Multidrug resistant E. Coli in urinary tract infections. Sensitivity to Amikacin


Research Paper (postgraduate), 2017
95 Pages

Excerpt

CONTENTS

ABSTRACT

INTRODUCTION

LITERATURE REVIEW

URINARY TRACT INFECTION

DIFFERENTIAL DIAGNOSIS OF UTI

COMPLICATIONS OF UTI

PREVENTION OF UTI

E. COLI

ANTIMICROBIAL RESISTANCE

PREVENTION OF ANTIMICROBIAL RESISTANCE

MULTIDRUG RESISTANT E COLI

AMINOGLYCOSIDES

MATERIALS AND METHODS

RESULTS

DISCUSSION

CONCLUSION

REFERENCES

ANNEXURE

ABSTRACT

Introduction:

Urinary tract infection (UTI) is the commonest bacterial infection worldwide resulting from the invasion and multiplication of bacteria in urinary tract. It is more common in females due to short urethra and close proximity with anal canal. It can be mild like cystitis to severe leading to septicemia and death. Escherichia coli (E. Coli) is the leading organism responsible for UTI. Resistance to antibiotics is on rise particularly in developing countries where no antibiotic policies are made. Multidrug resistant (MDR) strains of E. coli are emerging which has made the use of many antibiotics inappropriate. Determination of MDR strains and their susceptibility to amikacin was determined in this study.

Objectives:

The main objectives were to determine the frequency of MDR strains of E. coli causing UTI and to determine their sensitivity to amikacin.

Material and methods:

Study design: Descriptive cross sectional

Study duration: From 21st August 2015 to 30th June 2016.

Setting: Department of medicine Khyber Teaching Hospital, Peshawar.

Sample size: Sample size was 179.

Results:

Out of 179 patients with positive urine culture for E. coli, infection was more common in females, 116(64.8%) were females, 63(35.2%) were male with a male to female ratio of 1:1.84, high prevalence of drug resistance, MDR strains were isolated from 155(86.6%), which showed a sensitivity of 92.25% to amikacin.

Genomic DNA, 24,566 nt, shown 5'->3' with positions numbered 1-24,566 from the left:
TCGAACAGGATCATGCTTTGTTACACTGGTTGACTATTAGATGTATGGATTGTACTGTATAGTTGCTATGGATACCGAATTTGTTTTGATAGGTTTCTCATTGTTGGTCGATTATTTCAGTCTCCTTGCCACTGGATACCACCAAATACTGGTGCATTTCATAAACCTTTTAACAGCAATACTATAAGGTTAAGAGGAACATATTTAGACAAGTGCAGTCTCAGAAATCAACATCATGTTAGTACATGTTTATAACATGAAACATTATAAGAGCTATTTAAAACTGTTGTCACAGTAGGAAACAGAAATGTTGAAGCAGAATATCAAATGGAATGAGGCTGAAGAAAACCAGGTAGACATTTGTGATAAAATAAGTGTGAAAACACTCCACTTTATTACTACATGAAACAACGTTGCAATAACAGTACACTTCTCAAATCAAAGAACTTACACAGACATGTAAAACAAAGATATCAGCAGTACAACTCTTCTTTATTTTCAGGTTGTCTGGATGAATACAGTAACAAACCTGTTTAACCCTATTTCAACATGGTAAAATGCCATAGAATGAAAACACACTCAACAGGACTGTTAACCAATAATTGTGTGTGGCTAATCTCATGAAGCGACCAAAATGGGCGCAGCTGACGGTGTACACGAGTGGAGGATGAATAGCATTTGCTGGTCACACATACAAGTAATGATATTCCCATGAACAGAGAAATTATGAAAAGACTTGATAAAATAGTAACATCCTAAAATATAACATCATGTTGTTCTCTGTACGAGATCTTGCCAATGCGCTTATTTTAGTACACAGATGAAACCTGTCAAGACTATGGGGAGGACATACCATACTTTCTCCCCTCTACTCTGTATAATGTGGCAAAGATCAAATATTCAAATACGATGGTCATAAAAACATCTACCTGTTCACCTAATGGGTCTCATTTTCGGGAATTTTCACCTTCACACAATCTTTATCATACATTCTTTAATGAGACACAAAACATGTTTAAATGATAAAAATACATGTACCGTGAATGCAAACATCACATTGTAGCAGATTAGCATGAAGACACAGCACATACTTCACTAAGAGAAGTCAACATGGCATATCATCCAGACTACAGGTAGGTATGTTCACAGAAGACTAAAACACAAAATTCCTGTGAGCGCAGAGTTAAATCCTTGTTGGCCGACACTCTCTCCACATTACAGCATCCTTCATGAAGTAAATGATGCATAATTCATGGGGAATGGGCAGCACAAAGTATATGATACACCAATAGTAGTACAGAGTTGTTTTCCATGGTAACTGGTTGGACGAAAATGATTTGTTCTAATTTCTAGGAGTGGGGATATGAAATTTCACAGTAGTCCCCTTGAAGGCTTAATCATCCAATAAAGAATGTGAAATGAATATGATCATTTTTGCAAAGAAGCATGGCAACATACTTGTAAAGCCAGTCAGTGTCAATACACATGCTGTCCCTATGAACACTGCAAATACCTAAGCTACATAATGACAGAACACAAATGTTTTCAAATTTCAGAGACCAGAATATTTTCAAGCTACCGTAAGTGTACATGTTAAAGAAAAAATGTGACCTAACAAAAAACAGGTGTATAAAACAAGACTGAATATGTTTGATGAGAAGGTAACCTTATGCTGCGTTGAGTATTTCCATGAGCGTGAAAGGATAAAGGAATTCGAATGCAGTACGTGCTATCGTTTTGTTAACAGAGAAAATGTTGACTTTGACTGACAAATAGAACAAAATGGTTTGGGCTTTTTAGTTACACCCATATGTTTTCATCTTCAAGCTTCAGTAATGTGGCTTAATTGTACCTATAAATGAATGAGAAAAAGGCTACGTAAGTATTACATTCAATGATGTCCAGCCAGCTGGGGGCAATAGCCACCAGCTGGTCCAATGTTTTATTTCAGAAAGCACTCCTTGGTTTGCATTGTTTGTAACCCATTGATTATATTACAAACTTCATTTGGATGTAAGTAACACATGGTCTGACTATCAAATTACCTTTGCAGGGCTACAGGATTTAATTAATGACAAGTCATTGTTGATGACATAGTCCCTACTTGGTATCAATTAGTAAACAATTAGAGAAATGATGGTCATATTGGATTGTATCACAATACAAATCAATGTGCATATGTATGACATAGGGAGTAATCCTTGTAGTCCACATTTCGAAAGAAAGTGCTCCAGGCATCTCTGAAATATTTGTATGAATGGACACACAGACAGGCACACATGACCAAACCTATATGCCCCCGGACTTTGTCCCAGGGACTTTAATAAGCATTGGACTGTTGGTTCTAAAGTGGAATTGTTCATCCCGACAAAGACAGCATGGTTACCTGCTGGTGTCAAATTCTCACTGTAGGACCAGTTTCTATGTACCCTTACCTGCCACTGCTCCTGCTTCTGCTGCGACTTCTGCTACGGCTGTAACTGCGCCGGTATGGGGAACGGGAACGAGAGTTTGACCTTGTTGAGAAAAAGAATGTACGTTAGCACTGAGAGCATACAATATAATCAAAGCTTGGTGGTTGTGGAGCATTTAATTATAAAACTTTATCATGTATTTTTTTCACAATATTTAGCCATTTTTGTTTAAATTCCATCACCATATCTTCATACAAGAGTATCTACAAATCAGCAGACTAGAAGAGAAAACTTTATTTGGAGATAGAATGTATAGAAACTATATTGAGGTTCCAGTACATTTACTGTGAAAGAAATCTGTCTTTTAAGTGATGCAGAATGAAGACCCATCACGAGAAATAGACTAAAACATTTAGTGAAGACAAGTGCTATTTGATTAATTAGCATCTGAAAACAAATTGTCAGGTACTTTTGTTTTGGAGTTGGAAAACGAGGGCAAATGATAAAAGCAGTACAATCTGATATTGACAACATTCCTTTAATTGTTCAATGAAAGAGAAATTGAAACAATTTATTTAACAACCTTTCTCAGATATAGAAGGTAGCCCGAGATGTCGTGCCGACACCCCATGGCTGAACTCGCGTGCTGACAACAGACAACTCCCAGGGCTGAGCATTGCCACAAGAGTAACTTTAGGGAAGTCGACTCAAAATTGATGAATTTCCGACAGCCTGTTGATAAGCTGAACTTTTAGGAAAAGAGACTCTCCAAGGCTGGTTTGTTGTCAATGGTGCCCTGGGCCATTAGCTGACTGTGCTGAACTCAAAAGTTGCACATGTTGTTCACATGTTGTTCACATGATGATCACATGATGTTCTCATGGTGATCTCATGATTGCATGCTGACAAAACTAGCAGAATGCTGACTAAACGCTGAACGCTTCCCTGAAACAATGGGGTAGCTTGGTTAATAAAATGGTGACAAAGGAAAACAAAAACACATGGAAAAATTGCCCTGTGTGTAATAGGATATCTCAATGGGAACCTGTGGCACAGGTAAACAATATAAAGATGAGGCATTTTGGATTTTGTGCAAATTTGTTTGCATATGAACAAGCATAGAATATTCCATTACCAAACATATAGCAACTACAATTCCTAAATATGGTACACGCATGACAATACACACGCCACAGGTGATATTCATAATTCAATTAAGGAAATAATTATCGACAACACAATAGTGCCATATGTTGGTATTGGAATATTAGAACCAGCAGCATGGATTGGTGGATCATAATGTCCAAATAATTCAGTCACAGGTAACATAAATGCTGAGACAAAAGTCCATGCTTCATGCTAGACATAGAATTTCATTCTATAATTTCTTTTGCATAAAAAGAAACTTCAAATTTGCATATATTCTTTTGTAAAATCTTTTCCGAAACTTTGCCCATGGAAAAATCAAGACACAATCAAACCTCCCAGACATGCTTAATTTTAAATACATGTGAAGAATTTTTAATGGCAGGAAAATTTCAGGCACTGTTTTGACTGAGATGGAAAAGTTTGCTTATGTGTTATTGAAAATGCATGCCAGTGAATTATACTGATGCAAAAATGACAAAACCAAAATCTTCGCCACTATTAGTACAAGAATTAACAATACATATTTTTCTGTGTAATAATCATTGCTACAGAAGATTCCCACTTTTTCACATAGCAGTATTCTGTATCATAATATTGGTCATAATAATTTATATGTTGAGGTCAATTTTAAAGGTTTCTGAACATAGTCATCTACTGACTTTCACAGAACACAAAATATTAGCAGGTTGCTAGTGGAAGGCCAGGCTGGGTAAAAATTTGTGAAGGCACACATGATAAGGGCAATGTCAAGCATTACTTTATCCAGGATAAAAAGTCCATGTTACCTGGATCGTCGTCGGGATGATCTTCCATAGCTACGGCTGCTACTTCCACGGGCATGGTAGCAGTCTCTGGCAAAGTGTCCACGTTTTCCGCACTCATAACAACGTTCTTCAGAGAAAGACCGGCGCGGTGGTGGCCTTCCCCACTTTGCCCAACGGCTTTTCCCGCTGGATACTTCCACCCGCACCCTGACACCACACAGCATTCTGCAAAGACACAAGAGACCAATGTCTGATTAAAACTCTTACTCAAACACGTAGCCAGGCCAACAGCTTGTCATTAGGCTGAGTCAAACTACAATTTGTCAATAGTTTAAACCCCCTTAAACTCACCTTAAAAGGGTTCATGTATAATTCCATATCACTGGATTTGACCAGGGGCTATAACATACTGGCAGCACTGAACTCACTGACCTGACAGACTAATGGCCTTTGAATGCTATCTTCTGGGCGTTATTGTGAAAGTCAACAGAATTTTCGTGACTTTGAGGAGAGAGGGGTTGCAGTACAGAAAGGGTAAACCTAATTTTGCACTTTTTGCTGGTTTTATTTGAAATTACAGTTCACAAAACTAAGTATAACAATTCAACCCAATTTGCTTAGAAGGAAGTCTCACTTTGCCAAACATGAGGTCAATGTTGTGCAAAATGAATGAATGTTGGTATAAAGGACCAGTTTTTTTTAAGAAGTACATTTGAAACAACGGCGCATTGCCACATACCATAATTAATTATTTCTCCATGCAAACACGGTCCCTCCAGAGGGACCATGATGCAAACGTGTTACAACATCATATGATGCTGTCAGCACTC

Conclusion:

Drug resistance is on rise with a trend towards prevalence of multidrug resistant strains in the community, cautious and appropriate use of antibiotics is advised.

Key words:

Urinary tract infection, E. Coli, Antibiotic sensitivity, Multi drug resistance (MDR), Amikacin.

INTRODUCTION

Urinary tract infection (UTI) refers to inflammation of the urinary tract due bacteria which invades the tract, replicate there and then cause inflammation. This multiplication may be in the urinary bladder but it may ascend to the ureter and then kidneys. From there it may spread to the whole body. So this infection may be mild in the form of cystitis but at the times it can be so severe leading to pyelonephritis, septicemia and death.17 Urinary tract infection is one of the most common bacterial infection worldwide1 as well as in Pakistan Fehler! Verweisquelle konnte nicht gefunden werden., putting a lot of economic and financial burden on the health system. Worldwide 150 million UTIs occur each year1, consuming 6 billion dollars in health system globally2. Urinary tract infection is much more common in developing countries. A number of factors contribute to and play important role in the high prevalence of UTIs in females as compared to males. These factors responsible include short urethra in females, close proximity with anal canal, drier urethral meatus and lack of prostatic secretions which has antibacterial properties3. Different organisms are responsible for causing infection in the urinary tract namely E. Coli, E. Faecalis, K. Pneumoniae, Pseudomonas, S. Aureus and proteus are the most common uropathogens4. Among them E. Coli is the leading organism responsible for urinary tract infections in 85% of community acquired and 50% of hospital acquired urinary tract infection4.